Ortiz ran first, letting me watch (and film) to get the line. The top tier is a 12 foot boof onto a shallow ledge at river left, or a six foot boof onto an even shallower ledge followed by a second six-foot tier on the right. We all chose the right line, because as awesome as the left looked, the shallow ledge meant near certain damage to boat and back. Besides, the final drop is another 10+ footer into a bit of a pool. So right line it is.
I hit hard at the first tier, and harder at the second. I am not sure, looking back, whether one of these was the drop that cracked my boat, but I hit almost vertically a few times and the hits were hard. Reviewing the GoPro footage, though, my lines were clean so I’m not entirely sure where the boat cracked. After Angel there is some class 2 boogie water, a few slide drops, and a 10 foot or so pool drop waterfall into the eddy above Mosh Pit.
Mosh Pit is one of those rapids that makes the whole thing worthwhile. I imagine that it’s a breathtaking sight to come around the corner and see the series of ledge drops and reaction waves lined up – but I’m limited to imagination as I haven’t actually seen the run. As we prepared for this rapid, the last of the daylight faded away and we were running in full darkness. And to add to the blindness, only Ortiz got out to scout – to check for downed trees, which weren’t in the way, as far as could be seen anyway. I asked him for the line. “Stay left in the current.” I wasn’t sure whether that meant “stay at the left edge of the main channel” or “stay river left where the main current is.” I shouted back, “I’ll follow you.”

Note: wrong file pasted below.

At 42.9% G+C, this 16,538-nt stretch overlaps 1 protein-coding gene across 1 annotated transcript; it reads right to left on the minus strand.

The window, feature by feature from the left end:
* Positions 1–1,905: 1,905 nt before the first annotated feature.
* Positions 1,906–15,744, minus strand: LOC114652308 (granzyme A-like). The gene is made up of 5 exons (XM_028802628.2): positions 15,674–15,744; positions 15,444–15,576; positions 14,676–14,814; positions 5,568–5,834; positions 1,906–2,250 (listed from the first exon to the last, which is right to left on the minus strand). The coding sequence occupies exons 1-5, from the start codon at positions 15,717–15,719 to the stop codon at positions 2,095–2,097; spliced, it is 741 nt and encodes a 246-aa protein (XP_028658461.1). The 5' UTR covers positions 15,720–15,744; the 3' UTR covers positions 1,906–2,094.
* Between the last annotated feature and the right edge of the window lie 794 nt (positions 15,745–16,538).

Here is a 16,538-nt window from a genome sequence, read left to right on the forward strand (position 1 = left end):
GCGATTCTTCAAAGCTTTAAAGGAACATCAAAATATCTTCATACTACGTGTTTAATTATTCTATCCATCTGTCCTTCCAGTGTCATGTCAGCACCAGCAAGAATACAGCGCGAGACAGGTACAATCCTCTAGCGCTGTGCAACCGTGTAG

That’s when I discovered the extent of water in my boat. I had felt a bit of sloshing at this point, and even in my drysuit my legs felt a bit wet. But I wasn’t sure of the extent of it until I felt the boat’s hesitation to ferry. Getting into the flow meant ferrying upstream just a bit down from the curtains of the previous waterfall, a hole I didn’t want to get too close to. Put simply, my boat wasn’t behaving properly. The ferry was sluggish and when it came time that I had to turn I wasn’t far enough toward river left, and then the turn itself went slow. I wasn’t in full control. I entered the rapid too far right but there was nothing to be done. I let the current drag me through, reaction wave after reaction wave. I did my best to stay upright and to push forward to blast through the few big holes that came in the middle. One knocked a contact lens off center, taking away what little vision I had. A few blinks later I was back to dim visibility, using the flashing red light on Jonathan’s GoPro as my lighthouse. Just head toward that light, generally, and I should be okay. Only my boat was losing speed, and maybe sinking a little. Parker passed me as I kept slowing down in the holes while he was sensibly maintaining speed. After the second bend in the river, they were gone.